Federal prosecutors in Manhattan said Friday that a disgraced cryptocurrency executive Sam Bankman-Fried He tried to contact potential witnesses in his criminal case, but they asked the judge to force them. new bail conditions Limit your ability to communicate with former colleagues.
In a court filing, the U.S. Attorney’s Office for the Southern District of New York said Bankman-Fried sent an encrypted email to general counsel for the U.S. division of FTX, the cryptocurrency exchange he founded earlier this month. He said he sent a message via the messaging app Signal. Bankman-Fried, 30, has been charged with fraud, money laundering and campaign finance violations. FTX Implosion last year.
The correspondence “suggests an attempt to influence Witness-1’s potential testimony,” the filing said. It is particularly concerning given the defendant’s knowledge that he has the information.”
Prosecutors asked Judge Lewis A. Kaplan, who is overseeing Bankman-Fried’s case, to accuse the entrepreneur of contacting current and former FTX employees or using Signal or other encrypted apps. I asked them to stop communicating with me.
A Bankman-Fried spokesperson didn’t immediately respond to a request for comment.
Bankman-Fried built FTX into one of the world’s largest cryptocurrency exchanges before filing for bankruptcy in November. He was arrested in December at his home in the Bahamas, home of his FTX, and extradited to the US to face criminal charges. Judge Kaplan granted him bail under very restrictive conditions, confining him to his parents’ home near the campus of Stanford University in Northern California.
What You Need to Know About the FTX Collapse
What is FTX? FTX is now a bankrupt company One of the world’s largest cryptocurrency exchangesThis allowed customers to exchange their digital currency for other digital currencies or traditional currencies. There was also a native cryptocurrency known as FTT. The Bahamas-based company has built its business on risky trading options that are not legal in the United States.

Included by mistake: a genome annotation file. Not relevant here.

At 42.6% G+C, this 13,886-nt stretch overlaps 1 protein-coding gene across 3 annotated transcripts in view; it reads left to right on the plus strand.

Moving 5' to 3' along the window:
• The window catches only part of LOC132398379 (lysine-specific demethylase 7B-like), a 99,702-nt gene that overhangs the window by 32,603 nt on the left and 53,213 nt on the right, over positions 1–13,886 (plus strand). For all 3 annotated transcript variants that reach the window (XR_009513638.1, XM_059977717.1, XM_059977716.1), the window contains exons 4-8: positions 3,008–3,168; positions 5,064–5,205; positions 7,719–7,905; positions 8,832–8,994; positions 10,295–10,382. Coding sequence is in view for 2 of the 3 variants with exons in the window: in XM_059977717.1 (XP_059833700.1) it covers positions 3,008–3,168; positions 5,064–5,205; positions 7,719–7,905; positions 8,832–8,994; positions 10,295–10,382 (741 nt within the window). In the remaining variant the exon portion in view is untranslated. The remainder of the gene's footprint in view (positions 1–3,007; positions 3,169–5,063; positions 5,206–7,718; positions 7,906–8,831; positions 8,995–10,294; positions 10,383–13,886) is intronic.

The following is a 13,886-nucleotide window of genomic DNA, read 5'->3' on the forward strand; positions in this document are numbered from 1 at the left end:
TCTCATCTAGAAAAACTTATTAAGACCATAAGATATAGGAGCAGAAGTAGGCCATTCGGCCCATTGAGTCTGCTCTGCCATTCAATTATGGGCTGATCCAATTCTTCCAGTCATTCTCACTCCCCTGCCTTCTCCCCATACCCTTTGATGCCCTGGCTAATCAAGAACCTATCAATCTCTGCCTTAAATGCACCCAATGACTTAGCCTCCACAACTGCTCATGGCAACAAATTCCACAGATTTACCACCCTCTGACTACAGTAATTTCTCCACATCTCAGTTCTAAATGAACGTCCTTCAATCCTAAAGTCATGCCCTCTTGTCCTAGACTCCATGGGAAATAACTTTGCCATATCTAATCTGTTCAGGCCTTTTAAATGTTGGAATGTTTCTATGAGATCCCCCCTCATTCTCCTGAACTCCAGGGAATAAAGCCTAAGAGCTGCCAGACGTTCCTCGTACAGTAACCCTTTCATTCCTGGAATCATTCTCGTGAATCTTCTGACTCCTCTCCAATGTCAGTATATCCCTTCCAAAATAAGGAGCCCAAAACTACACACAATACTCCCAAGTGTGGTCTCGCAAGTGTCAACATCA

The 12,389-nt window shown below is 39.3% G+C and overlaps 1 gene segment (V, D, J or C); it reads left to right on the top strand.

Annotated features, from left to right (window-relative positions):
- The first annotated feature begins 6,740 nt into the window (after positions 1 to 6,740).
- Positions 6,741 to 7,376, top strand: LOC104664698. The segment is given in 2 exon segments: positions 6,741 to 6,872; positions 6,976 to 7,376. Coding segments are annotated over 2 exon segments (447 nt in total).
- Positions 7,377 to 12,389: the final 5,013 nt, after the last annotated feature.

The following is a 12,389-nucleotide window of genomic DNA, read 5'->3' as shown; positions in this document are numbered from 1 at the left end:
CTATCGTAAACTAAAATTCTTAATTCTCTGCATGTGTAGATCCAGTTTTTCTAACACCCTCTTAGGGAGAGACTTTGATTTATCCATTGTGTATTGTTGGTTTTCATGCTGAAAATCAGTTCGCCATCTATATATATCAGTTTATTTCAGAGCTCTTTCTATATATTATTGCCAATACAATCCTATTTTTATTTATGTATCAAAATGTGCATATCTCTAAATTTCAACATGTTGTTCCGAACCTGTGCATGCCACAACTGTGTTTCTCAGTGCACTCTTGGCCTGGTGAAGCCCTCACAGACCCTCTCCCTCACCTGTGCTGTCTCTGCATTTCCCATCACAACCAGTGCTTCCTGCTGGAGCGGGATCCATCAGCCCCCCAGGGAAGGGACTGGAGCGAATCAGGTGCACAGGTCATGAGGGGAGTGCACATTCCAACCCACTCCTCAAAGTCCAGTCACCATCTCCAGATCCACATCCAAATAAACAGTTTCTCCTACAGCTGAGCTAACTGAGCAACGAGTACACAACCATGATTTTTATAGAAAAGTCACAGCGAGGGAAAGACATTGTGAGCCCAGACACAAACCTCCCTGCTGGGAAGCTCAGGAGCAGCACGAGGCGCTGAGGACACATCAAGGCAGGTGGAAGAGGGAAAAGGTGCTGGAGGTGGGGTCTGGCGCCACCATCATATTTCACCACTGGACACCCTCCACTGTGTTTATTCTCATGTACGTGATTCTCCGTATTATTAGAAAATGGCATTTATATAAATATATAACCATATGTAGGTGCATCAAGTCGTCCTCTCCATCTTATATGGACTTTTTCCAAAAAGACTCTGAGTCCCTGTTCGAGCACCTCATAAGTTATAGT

Bankman-Fried has pleaded not guilty to the charges against him.
From house arrest, Bankman-Fried has entertained visitors, including author Michael Lewis, who has written a book about him. He also launched his defense, writing a post on Substack detailing his version of the events leading up to FTX’s demise.
According to Friday’s filing, Bankman-Fried sent a letter to FTX US general counsel on Jan. 15 asking, “Is there a way we can reconnect, build constructive relationships, and use each other as resources? I want to see what’s going on,” he said. If possible, or at least take things out with each other. “
Prosecutors said the witnesses “had first-hand knowledge of the defendant’s actions during the conspiracy that was indicted,” and participated in communications with a small group of insiders on Signal and messaging system Slack the month FTX collapsed. Bankman-Fried has also reached out to other current and former FTX employees, according to the filing.
The document does not identify witnesses by name. FTX US General Counsel line mirroraccording to his LinkedIn page.
For most of his tenure at FTX, Bankman-Fried relied on Signal, which gave him the option to automatically delete messages. According to prosecutors, he also directed FTX employees, Alameda Researcha hedge fund he founded that set communications to automatically disappear within 30 days.
Aftermath of FTX’s Downfall
The November crash of cryptocurrency exchanges took the industry by surprise.
“FTX and Alameda’s automated takedown of Slack and Signal communications hampered a government investigation,” the filing said. “Potential witnesses describe relevant incriminating conversations with defendants that took place on Slack and Signal, which have already been auto-deleted.”
In court filings, prosecutors will attempt to determine whether Bankman-Fried’s use of signals led him to attempt to contact further potential witnesses during his confinement. He said it could interfere.
“The combination of proposed bail conditions would more effectively prevent defendants from obstructing justice,” Filing said.